imposed in a case where the assessee could offer no acceptable
explanation     for   the   income   not   disclosed   or   the    inaccurate
particulars he had furnished in his return, had to be examined and if
found unacceptable, penalty was liable to be imposed. The Hon'ble
Kerala High Court observed as follows:
      "Section 271(1)(c) of the Income-tax Act, 1961, is attracted
      where, in the course of any proceedings under the Act, the
      Assessing Officer or the first appellate authority is satisfied that:
      (a) any person has concealed the particulars of his income; or
      (b) has furnished inaccurate particulars of such income. The
      expressions 'has concealed' and 'has furnished inaccurate
      particulars' have not been defined either in the section or
      elsewhere in the Act. However, notwithstanding differences in
      the two circumstances, they lead to the same effect, viz.,
      keeping off a certain portion of income. The former is direct
      while the latter may be indirect in its execution.
      A conspectus of the Explanation added by the Finance Act,
      1964, and the subsequent substituted Explanations makes it
      clear that the statute visualized the assessment proceedings and
      penalty proceedings to be wholly distinct and independent of
      each other. In essence, the Explanation (both after 1964 and
      1976) is a rule of evidence. Presumptions which are rebuttable
      in nature are available to be drawn. The initial burden of
      discharging the onus of rebuttal is on the assessee. Explanation
      1 automatically comes into operation when, in respect of any
      facts material to the computation of total income of any person,
      there is failure to offer an explanation or an explanation is
      offered which is found to be false by the Assessing Officer or the
                                     11               ITA No.918/Del./2012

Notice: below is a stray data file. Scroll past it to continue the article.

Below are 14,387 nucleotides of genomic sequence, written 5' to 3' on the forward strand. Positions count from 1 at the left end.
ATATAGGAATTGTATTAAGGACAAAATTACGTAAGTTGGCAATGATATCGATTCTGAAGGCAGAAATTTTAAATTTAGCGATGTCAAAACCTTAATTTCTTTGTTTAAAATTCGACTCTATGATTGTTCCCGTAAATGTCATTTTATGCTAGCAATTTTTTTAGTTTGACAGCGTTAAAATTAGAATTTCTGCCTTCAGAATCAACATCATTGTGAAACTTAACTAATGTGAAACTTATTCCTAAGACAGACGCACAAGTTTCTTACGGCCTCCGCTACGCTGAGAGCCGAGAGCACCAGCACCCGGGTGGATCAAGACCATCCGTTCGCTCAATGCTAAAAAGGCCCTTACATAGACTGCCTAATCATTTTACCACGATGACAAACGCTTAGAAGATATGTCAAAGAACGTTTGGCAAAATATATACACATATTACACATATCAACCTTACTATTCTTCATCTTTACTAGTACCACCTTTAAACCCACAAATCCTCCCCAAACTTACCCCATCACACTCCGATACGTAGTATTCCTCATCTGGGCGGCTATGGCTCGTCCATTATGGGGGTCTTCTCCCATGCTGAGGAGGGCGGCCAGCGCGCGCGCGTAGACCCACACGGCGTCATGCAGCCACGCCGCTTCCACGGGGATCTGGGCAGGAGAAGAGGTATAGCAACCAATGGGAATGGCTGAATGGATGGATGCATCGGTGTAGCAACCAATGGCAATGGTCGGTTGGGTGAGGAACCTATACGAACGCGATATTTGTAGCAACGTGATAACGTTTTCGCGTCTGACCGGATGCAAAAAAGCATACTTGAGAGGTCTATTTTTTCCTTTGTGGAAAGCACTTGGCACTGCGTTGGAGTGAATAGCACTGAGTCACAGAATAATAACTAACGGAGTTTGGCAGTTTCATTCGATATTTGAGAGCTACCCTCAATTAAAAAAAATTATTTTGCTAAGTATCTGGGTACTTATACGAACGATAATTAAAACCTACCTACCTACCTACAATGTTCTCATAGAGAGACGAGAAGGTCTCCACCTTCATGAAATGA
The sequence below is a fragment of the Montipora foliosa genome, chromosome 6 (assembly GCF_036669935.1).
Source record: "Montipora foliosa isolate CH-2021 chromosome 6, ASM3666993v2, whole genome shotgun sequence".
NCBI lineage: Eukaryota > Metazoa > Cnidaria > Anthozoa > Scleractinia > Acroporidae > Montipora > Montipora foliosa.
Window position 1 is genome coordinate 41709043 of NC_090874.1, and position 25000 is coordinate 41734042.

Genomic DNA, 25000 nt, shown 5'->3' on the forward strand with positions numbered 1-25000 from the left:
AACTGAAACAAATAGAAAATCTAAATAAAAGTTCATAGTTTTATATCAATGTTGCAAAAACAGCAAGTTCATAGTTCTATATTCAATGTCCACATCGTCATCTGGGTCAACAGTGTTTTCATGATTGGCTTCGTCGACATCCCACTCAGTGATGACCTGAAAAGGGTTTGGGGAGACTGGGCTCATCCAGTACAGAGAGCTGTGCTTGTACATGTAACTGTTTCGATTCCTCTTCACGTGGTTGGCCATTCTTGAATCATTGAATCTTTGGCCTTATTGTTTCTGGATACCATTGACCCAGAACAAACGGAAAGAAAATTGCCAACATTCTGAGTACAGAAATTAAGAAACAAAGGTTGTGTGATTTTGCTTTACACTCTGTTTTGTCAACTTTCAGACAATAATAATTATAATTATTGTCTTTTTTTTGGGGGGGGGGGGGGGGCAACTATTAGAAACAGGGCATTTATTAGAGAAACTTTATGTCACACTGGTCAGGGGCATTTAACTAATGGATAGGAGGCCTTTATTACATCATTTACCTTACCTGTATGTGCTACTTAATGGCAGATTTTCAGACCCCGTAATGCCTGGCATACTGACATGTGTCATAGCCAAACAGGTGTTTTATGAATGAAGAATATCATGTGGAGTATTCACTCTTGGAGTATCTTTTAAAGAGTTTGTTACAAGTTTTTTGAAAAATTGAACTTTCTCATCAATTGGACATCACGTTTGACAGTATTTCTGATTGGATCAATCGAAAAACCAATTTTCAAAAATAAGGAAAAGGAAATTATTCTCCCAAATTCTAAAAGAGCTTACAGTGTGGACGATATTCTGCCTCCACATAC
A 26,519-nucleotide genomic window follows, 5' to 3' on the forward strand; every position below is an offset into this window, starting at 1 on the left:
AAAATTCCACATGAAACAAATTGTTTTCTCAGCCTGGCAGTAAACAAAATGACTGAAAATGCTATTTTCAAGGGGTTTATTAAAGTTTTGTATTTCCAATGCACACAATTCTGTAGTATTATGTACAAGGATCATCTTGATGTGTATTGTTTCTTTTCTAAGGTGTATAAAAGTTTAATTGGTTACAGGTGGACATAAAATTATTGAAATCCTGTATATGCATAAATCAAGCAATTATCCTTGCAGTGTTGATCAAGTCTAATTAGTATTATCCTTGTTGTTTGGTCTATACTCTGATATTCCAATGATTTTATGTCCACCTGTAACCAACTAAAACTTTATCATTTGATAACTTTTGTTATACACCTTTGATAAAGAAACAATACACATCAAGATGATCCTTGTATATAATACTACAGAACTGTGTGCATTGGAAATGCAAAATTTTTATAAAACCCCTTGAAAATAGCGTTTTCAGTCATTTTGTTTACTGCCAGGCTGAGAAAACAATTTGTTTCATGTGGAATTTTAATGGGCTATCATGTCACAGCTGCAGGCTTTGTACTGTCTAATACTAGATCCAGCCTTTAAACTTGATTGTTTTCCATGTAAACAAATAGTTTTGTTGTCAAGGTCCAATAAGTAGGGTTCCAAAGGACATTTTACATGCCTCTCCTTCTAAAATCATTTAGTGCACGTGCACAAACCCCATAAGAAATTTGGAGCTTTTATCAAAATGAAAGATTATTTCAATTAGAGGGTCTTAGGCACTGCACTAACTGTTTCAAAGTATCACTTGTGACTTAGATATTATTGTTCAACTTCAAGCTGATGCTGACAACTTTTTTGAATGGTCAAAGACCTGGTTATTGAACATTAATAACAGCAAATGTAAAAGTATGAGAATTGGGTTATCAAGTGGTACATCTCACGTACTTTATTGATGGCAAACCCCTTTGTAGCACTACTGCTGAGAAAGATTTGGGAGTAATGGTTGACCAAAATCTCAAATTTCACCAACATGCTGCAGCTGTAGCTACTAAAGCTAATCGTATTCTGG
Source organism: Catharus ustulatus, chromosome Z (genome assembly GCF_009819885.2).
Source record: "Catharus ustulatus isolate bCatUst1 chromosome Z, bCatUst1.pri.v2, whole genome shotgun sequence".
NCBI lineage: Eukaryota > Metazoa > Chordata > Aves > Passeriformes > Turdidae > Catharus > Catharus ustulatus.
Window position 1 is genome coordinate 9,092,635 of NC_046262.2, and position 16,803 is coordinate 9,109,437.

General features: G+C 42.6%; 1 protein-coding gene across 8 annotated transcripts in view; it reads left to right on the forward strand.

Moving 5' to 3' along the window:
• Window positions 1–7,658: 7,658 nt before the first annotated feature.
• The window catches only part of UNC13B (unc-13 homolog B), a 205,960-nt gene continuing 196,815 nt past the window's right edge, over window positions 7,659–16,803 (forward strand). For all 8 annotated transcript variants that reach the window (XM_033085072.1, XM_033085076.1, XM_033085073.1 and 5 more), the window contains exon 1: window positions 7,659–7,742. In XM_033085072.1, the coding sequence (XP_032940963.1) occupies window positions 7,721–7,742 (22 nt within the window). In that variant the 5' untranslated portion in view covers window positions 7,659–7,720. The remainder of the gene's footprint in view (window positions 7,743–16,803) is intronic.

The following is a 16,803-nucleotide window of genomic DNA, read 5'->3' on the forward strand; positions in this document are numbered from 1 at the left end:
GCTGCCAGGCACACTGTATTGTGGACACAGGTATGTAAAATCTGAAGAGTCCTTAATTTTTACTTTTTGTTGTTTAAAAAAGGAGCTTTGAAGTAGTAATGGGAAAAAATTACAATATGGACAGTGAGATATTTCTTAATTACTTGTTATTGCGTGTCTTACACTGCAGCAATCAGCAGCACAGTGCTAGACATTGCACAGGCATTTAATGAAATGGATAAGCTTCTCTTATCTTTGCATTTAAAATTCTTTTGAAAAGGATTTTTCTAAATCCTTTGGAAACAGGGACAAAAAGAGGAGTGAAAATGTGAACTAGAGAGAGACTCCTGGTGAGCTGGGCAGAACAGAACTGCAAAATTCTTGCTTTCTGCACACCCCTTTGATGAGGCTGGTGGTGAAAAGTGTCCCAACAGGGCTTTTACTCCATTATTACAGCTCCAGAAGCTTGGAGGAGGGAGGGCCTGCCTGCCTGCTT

first appellate authority, or an explanation is offered which is not
      substantiated. In such a case, the amount added or disallowed in
      computing the total income is deemed to represent the income in
      respect of which particulars have been concealed. As per the
      provision of Explanation 1, the onus to establish that the
      explanation offered was bona fide and all facts relating to the
      same and material to the computation of his income have been
      disclosed by him will be on the person charged with
      concealment. The Assessing Officer is not obliged to intimate
      the assessee that Explanation 1 to section 271(1)(c) is proposed
      to be applied. The scheme of the provisions does not provide for
      such a requirement either directly or inferentially. In Sir
      Shadilal's case [1987] 168 ITR 705, what the Supreme Court
      observed was that there may be several reasons for which the
      assessee may have offered an amount for addition, but that itself
      is not sufficient to infer concealment. It has not laid down as a
      rule of general application that whenever such is the case,
      penalty cannot be imposed. On the contrary, in such cases also
      the assessee is required to discharge the burden placed by the
      Explanation appended to section 271(1)(c). In case an
      explanation is offered, the Assessing Officer is to examine it and
      find out whether the assessee has been able to establish that
      there was no concealment.
      Held, that, in the case at hand, no explanation worth the name
      was offered by the assessee. The statement made by the
      assessee was to the effect that hand loans were obtained which
      were intended to be refunded immediately and, therefore, the
      entries were not made, but, later on, the arrangement did not
      work out. Therefore, the amount was offered for taxation. There
      was a clear admission that the entries were not made on the
      relevant dates. It was not a case where entries were made on
      the relevant dates and the source of money was omitted. The
      entries on the contrary were made on dates when there was
      sufficient cash balance. The intention to hide the actual state of
      affairs was clear. The explanation offered was fanciful and